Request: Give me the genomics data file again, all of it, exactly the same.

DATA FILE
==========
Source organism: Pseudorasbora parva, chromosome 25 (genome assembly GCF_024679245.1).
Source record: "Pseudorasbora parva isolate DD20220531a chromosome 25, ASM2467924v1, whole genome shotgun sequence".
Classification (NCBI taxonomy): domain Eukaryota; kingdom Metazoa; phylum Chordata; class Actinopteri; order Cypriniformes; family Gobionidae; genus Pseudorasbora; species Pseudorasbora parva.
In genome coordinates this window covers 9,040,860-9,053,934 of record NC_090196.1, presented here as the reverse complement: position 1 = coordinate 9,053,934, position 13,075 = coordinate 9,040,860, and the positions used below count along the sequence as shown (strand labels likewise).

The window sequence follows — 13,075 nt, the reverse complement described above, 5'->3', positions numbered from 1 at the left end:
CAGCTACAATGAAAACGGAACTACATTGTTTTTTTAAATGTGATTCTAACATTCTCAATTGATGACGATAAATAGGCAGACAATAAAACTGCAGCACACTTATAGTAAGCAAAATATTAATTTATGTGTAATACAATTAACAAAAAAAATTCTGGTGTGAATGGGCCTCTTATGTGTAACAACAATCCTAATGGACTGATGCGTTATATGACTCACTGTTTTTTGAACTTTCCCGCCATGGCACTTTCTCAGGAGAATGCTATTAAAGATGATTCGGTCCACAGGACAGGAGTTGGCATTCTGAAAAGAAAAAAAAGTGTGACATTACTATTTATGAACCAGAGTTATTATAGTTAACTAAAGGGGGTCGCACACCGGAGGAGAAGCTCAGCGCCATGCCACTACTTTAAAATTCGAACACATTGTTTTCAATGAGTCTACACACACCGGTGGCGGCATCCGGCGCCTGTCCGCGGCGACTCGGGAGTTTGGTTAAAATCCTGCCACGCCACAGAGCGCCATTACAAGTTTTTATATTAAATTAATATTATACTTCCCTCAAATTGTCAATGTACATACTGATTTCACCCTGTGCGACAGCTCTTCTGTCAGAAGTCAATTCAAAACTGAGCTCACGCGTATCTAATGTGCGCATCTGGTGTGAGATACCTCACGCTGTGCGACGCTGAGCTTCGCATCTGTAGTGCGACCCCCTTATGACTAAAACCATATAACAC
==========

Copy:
Source organism: Pseudorasbora parva, chromosome 25 (genome assembly GCF_024679245.1).
Source record: "Pseudorasbora parva isolate DD20220531a chromosome 25, ASM2467924v1, whole genome shotgun sequence".
Classification (NCBI taxonomy): domain Eukaryota; kingdom Metazoa; phylum Chordata; class Actinopteri; order Cypriniformes; family Gobionidae; genus Pseudorasbora; species Pseudorasbora parva.
In genome coordinates this window covers 9,040,860-9,053,934 of record NC_090196.1, presented here as the reverse complement: position 1 = coordinate 9,053,934, position 13,075 = coordinate 9,040,860, and the positions used below count along the sequence as shown (strand labels likewise).

The window sequence follows — 13,075 nt, the reverse complement described above, 5'->3', positions numbered from 1 at the left end:
CAGCTACAATGAAAACGGAACTACATTGTTTTTTTAAATGTGATTCTAACATTCTCAATTGATGACGATAAATAGGCAGACAATAAAACTGCAGCACACTTATAGTAAGCAAAATATTAATTTATGTGTAATACAATTAACAAAAAAAATTCTGGTGTGAATGGGCCTCTTATGTGTAACAACAATCCTAATGGACTGATGCGTTATATGACTCACTGTTTTTTGAACTTTCCCGCCATGGCACTTTCTCAGGAGAATGCTATTAAAGATGATTCGGTCCACAGGACAGGAGTTGGCATTCTGAAAAGAAAAAAAAGTGTGACATTACTATTTATGAACCAGAGTTATTATAGTTAACTAAAGGGGGTCGCACACCGGAGGAGAAGCTCAGCGCCATGCCACTACTTTAAAATTCGAACACATTGTTTTCAATGAGTCTACACACACCGGTGGCGGCATCCGGCGCCTGTCCGCGGCGACTCGGGAGTTTGGTTAAAATCCTGCCACGCCACAGAGCGCCATTACAAGTTTTTATATTAAATTAATATTATACTTCCCTCAAATTGTCAATGTACATACTGATTTCACCCTGTGCGACAGCTCTTCTGTCAGAAGTCAATTCAAAACTGAGCTCACGCGTATCTAATGTGCGCATCTGGTGTGAGATACCTCACGCTGTGCGACGCTGAGCTTCGCATCTGTAGTGCGACCCCCTTATGACTAAAACCATATAACAC